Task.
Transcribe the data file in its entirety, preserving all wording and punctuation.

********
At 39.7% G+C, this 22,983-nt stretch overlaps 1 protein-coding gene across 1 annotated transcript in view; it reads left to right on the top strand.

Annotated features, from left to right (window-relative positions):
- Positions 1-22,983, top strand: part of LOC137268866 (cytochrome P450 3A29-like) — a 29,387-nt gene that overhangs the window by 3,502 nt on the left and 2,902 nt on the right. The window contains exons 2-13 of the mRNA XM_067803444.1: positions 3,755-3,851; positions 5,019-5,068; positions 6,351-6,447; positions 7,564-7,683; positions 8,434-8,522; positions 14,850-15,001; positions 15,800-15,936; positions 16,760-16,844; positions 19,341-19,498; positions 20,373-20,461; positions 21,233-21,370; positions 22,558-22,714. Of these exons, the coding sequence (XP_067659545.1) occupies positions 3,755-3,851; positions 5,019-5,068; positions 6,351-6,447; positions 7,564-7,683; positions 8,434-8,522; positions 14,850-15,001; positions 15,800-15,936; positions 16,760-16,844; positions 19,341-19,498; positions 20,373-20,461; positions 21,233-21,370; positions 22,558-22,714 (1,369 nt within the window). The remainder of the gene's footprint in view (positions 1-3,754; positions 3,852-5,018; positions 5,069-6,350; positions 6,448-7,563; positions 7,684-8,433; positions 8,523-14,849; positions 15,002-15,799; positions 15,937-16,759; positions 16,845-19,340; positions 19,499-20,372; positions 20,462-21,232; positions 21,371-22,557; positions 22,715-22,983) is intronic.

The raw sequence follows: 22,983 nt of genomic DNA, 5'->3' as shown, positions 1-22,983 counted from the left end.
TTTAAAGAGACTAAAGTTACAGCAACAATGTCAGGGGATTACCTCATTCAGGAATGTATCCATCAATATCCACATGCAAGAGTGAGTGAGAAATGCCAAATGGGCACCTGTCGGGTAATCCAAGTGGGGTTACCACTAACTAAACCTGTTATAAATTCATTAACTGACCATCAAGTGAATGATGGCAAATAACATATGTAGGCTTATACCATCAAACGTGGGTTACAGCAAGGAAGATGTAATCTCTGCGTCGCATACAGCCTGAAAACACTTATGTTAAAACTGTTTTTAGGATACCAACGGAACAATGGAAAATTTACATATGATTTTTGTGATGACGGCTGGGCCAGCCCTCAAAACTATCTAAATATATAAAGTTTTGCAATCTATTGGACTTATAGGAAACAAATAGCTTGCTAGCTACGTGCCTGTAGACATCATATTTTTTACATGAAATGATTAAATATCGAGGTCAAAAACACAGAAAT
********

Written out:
At 39.7% G+C, this 22,983-nt stretch overlaps 1 protein-coding gene across 1 annotated transcript in view; it reads left to right on the top strand.

Annotated features, from left to right (window-relative positions):
- Positions 1-22,983, top strand: part of LOC137268866 (cytochrome P450 3A29-like) — a 29,387-nt gene that overhangs the window by 3,502 nt on the left and 2,902 nt on the right. The window contains exons 2-13 of the mRNA XM_067803444.1: positions 3,755-3,851; positions 5,019-5,068; positions 6,351-6,447; positions 7,564-7,683; positions 8,434-8,522; positions 14,850-15,001; positions 15,800-15,936; positions 16,760-16,844; positions 19,341-19,498; positions 20,373-20,461; positions 21,233-21,370; positions 22,558-22,714. Of these exons, the coding sequence (XP_067659545.1) occupies positions 3,755-3,851; positions 5,019-5,068; positions 6,351-6,447; positions 7,564-7,683; positions 8,434-8,522; positions 14,850-15,001; positions 15,800-15,936; positions 16,760-16,844; positions 19,341-19,498; positions 20,373-20,461; positions 21,233-21,370; positions 22,558-22,714 (1,369 nt within the window). The remainder of the gene's footprint in view (positions 1-3,754; positions 3,852-5,018; positions 5,069-6,350; positions 6,448-7,563; positions 7,684-8,433; positions 8,523-14,849; positions 15,002-15,799; positions 15,937-16,759; positions 16,845-19,340; positions 19,499-20,372; positions 20,462-21,232; positions 21,371-22,557; positions 22,715-22,983) is intronic.

The raw sequence follows: 22,983 nt of genomic DNA, 5'->3' as shown, positions 1-22,983 counted from the left end.
TTTAAAGAGACTAAAGTTACAGCAACAATGTCAGGGGATTACCTCATTCAGGAATGTATCCATCAATATCCACATGCAAGAGTGAGTGAGAAATGCCAAATGGGCACCTGTCGGGTAATCCAAGTGGGGTTACCACTAACTAAACCTGTTATAAATTCATTAACTGACCATCAAGTGAATGATGGCAAATAACATATGTAGGCTTATACCATCAAACGTGGGTTACAGCAAGGAAGATGTAATCTCTGCGTCGCATACAGCCTGAAAACACTTATGTTAAAACTGTTTTTAGGATACCAACGGAACAATGGAAAATTTACATATGATTTTTGTGATGACGGCTGGGCCAGCCCTCAAAACTATCTAAATATATAAAGTTTTGCAATCTATTGGACTTATAGGAAACAAATAGCTTGCTAGCTACGTGCCTGTAGACATCATATTTTTTACATGAAATGATTAAATATCGAGGTCAAAAACACAGAAAT